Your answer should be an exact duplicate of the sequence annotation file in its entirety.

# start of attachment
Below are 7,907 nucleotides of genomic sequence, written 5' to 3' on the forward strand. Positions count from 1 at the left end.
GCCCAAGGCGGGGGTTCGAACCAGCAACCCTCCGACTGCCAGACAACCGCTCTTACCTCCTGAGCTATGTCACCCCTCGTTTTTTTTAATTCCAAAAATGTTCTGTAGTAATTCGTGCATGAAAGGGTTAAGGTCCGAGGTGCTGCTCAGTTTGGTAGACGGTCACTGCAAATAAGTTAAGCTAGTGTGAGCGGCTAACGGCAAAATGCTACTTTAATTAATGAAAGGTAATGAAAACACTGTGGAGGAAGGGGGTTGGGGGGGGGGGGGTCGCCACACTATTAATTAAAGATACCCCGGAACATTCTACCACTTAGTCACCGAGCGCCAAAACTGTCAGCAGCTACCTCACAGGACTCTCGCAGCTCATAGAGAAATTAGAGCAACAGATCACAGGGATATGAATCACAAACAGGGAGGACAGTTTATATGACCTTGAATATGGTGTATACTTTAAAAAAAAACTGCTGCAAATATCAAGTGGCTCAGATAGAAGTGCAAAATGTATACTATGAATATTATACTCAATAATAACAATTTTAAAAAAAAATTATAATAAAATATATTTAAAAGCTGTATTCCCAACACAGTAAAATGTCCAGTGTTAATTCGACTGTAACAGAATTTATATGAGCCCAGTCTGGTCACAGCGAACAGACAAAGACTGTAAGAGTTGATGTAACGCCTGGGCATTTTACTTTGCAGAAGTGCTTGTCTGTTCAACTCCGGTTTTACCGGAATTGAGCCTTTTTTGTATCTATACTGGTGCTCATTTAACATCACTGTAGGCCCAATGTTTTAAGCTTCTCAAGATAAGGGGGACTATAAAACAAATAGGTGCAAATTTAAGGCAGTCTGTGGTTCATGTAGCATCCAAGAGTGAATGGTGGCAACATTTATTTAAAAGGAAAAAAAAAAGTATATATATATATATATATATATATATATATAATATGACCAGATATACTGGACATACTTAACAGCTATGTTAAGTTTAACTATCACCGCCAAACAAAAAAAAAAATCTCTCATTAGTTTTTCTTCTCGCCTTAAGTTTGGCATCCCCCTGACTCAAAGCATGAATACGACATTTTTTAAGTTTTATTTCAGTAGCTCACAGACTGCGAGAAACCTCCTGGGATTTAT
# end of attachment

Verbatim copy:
Below are 7,907 nucleotides of genomic sequence, written 5' to 3' on the forward strand. Positions count from 1 at the left end.
GCCCAAGGCGGGGGTTCGAACCAGCAACCCTCCGACTGCCAGACAACCGCTCTTACCTCCTGAGCTATGTCACCCCTCGTTTTTTTTAATTCCAAAAATGTTCTGTAGTAATTCGTGCATGAAAGGGTTAAGGTCCGAGGTGCTGCTCAGTTTGGTAGACGGTCACTGCAAATAAGTTAAGCTAGTGTGAGCGGCTAACGGCAAAATGCTACTTTAATTAATGAAAGGTAATGAAAACACTGTGGAGGAAGGGGGTTGGGGGGGGGGGGGTCGCCACACTATTAATTAAAGATACCCCGGAACATTCTACCACTTAGTCACCGAGCGCCAAAACTGTCAGCAGCTACCTCACAGGACTCTCGCAGCTCATAGAGAAATTAGAGCAACAGATCACAGGGATATGAATCACAAACAGGGAGGACAGTTTATATGACCTTGAATATGGTGTATACTTTAAAAAAAAACTGCTGCAAATATCAAGTGGCTCAGATAGAAGTGCAAAATGTATACTATGAATATTATACTCAATAATAACAATTTTAAAAAAAAATTATAATAAAATATATTTAAAAGCTGTATTCCCAACACAGTAAAATGTCCAGTGTTAATTCGACTGTAACAGAATTTATATGAGCCCAGTCTGGTCACAGCGAACAGACAAAGACTGTAAGAGTTGATGTAACGCCTGGGCATTTTACTTTGCAGAAGTGCTTGTCTGTTCAACTCCGGTTTTACCGGAATTGAGCCTTTTTTGTATCTATACTGGTGCTCATTTAACATCACTGTAGGCCCAATGTTTTAAGCTTCTCAAGATAAGGGGGACTATAAAACAAATAGGTGCAAATTTAAGGCAGTCTGTGGTTCATGTAGCATCCAAGAGTGAATGGTGGCAACATTTATTTAAAAGGAAAAAAAAAAGTATATATATATATATATATATATATATATATAATATGACCAGATATACTGGACATACTTAACAGCTATGTTAAGTTTAACTATCACCGCCAAACAAAAAAAAAAATCTCTCATTAGTTTTTCTTCTCGCCTTAAGTTTGGCATCCCCCTGACTCAAAGCATGAATACGACATTTTTTAAGTTTTATTTCAGTAGCTCACAGACTGCGAGAAACCTCCTGGGATTTAT